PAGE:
Invention of the Day: A Bladeless Windmill

<a href="http://www.mecanoo.nl/Default.aspx?tabid=116&DetailId=847&pcode=A498">Mecanoo</a>

For indispensable reporting on the coronavirus crisis and more, subscribe to Mother Jones' newsletters.

This story first appeared on the Atlantic Cities website and is reproduced here as part of the Climate Desk collaboration.

It may look like a giant airplane window strung with Venetian blinds, but this structure, designed by Dutch architecture firm Mecanoo and installed at the Delft University of Technology this month, is a model of a machine that would convert wind to energy without any moving parts.

Any mechanical moving parts, at least: the technology, developed by the Electrical Engineering, Mathematics and Computer Science faculty at Delft, uses the movement of electrically charged water droplets to generate power. How does this work? A handy video explains:

 

 

The prototype of the EWICON (Electrostatic Wind Energy Converter), as envisioned by Mecanoo, has the potential to change the use of wind technology. The EWICON absorbs little wear and tear, requires hardly any maintenance, but most importantly, it makes no noise and casts no moving shadows, two of the principal complaints that hinder windmill installation in the United States.

This, Mecanoo believes, makes it the ideal feature for urban environments — they’ve already incorporated them into their design for a project in Rotterdam.

More MotherJones reporting on Climate Desk

Thank you!

We didn't know what to expect when we told you we needed to raise $400,000 before our fiscal year closed on June 30, and we're thrilled to report that our incredible community of readers contributed some $415,000 to help us keep charging as hard as we can during this crazy year.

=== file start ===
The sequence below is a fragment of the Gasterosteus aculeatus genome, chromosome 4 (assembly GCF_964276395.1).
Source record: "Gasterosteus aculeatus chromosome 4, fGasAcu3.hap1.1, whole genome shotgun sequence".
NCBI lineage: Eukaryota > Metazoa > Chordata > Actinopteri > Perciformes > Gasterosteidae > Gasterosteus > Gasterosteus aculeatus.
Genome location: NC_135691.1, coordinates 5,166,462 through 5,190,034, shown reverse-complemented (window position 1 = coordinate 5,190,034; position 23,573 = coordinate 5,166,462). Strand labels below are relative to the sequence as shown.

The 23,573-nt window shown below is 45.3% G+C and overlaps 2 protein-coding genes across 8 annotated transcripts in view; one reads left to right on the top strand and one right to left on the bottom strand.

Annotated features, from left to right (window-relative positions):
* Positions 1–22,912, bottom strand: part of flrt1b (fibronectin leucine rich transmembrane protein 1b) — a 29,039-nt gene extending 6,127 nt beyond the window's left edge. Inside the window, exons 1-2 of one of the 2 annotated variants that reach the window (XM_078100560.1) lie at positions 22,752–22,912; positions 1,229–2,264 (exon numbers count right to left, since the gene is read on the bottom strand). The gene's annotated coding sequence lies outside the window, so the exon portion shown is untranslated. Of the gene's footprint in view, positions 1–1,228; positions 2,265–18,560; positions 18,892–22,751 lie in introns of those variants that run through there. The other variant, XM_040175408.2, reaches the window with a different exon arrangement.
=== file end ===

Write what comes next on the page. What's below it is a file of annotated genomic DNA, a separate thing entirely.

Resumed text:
You just sent an incredible message: that quality journalism doesn't have to answer to advertisers, billionaires, or hedge funds; that newsrooms can eke out an existence thanks primarily to the generosity of its readers. That's so powerful. Especially during what's been called a "media extinction event" when those looking to make a profit from the news pull back, the Mother Jones community steps in.

The months and years ahead won't be easy. Far from it. But there's no one we'd rather face the big challenges with than you, our committed and passionate readers, and our team of fearless reporters who show up every day.

Thank you!

We didn't know what to expect when we told you we needed to raise $400,000 before our fiscal year closed on June 30, and we're thrilled to report that our incredible community of readers contributed some $415,000 to help us keep charging as hard as we can during this crazy year.

You just sent an incredible message: that quality journalism doesn't have to answer to advertisers, billionaires, or hedge funds; that newsrooms can eke out an existence thanks primarily to the generosity of its readers. That's so powerful. Especially during what's been called a "media extinction event" when those looking to make a profit from the news pull back, the Mother Jones community steps in.

The months and years ahead won't be easy. Far from it. But there's no one we'd rather face the big challenges with than you, our committed and passionate readers, and our team of fearless reporters who show up every day.

We Recommend

Latest

Sign up for our newsletters

Subscribe and we'll send Mother Jones straight to your inbox.

Get our award-winning magazine

Save big on a full year of investigations, ideas, and insights.

Subscribe

Support our journalism

Help Mother Jones' reporters dig deep with a tax-deductible donation.

Donate

We have a new comment system! We are now using Coral, from Vox Media, for comments on all new articles. We'd love your feedback.